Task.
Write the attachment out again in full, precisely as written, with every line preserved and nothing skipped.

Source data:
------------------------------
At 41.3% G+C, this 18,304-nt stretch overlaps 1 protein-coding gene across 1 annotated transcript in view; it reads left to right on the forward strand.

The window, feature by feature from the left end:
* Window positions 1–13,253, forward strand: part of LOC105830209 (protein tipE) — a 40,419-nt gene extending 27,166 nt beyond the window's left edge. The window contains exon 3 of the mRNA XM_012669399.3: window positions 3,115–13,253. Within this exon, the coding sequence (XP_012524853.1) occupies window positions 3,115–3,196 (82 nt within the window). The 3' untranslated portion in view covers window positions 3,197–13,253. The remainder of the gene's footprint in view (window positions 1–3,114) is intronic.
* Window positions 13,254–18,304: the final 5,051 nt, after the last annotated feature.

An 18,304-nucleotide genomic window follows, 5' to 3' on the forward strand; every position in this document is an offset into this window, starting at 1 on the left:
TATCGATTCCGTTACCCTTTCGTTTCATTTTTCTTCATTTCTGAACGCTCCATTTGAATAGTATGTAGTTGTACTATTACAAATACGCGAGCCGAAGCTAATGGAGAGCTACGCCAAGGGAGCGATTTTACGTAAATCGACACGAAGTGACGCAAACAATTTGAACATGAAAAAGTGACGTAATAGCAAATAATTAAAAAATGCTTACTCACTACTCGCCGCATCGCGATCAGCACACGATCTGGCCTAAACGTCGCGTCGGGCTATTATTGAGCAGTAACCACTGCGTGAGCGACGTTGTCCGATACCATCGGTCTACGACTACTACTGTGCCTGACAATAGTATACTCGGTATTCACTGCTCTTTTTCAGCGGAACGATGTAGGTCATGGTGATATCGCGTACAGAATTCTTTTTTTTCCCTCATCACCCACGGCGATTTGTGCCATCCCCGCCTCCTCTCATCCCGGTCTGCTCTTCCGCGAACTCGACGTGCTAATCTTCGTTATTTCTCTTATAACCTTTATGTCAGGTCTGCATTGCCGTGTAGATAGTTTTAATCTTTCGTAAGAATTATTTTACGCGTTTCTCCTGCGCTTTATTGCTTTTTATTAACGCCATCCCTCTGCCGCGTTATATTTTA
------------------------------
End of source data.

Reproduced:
At 41.3% G+C, this 18,304-nt stretch overlaps 1 protein-coding gene across 1 annotated transcript in view; it reads left to right on the forward strand.

The window, feature by feature from the left end:
* Window positions 1–13,253, forward strand: part of LOC105830209 (protein tipE) — a 40,419-nt gene extending 27,166 nt beyond the window's left edge. The window contains exon 3 of the mRNA XM_012669399.3: window positions 3,115–13,253. Within this exon, the coding sequence (XP_012524853.1) occupies window positions 3,115–3,196 (82 nt within the window). The 3' untranslated portion in view covers window positions 3,197–13,253. The remainder of the gene's footprint in view (window positions 1–3,114) is intronic.
* Window positions 13,254–18,304: the final 5,051 nt, after the last annotated feature.

An 18,304-nucleotide genomic window follows, 5' to 3' on the forward strand; every position in this document is an offset into this window, starting at 1 on the left:
TATCGATTCCGTTACCCTTTCGTTTCATTTTTCTTCATTTCTGAACGCTCCATTTGAATAGTATGTAGTTGTACTATTACAAATACGCGAGCCGAAGCTAATGGAGAGCTACGCCAAGGGAGCGATTTTACGTAAATCGACACGAAGTGACGCAAACAATTTGAACATGAAAAAGTGACGTAATAGCAAATAATTAAAAAATGCTTACTCACTACTCGCCGCATCGCGATCAGCACACGATCTGGCCTAAACGTCGCGTCGGGCTATTATTGAGCAGTAACCACTGCGTGAGCGACGTTGTCCGATACCATCGGTCTACGACTACTACTGTGCCTGACAATAGTATACTCGGTATTCACTGCTCTTTTTCAGCGGAACGATGTAGGTCATGGTGATATCGCGTACAGAATTCTTTTTTTTCCCTCATCACCCACGGCGATTTGTGCCATCCCCGCCTCCTCTCATCCCGGTCTGCTCTTCCGCGAACTCGACGTGCTAATCTTCGTTATTTCTCTTATAACCTTTATGTCAGGTCTGCATTGCCGTGTAGATAGTTTTAATCTTTCGTAAGAATTATTTTACGCGTTTCTCCTGCGCTTTATTGCTTTTTATTAACGCCATCCCTCTGCCGCGTTATATTTTA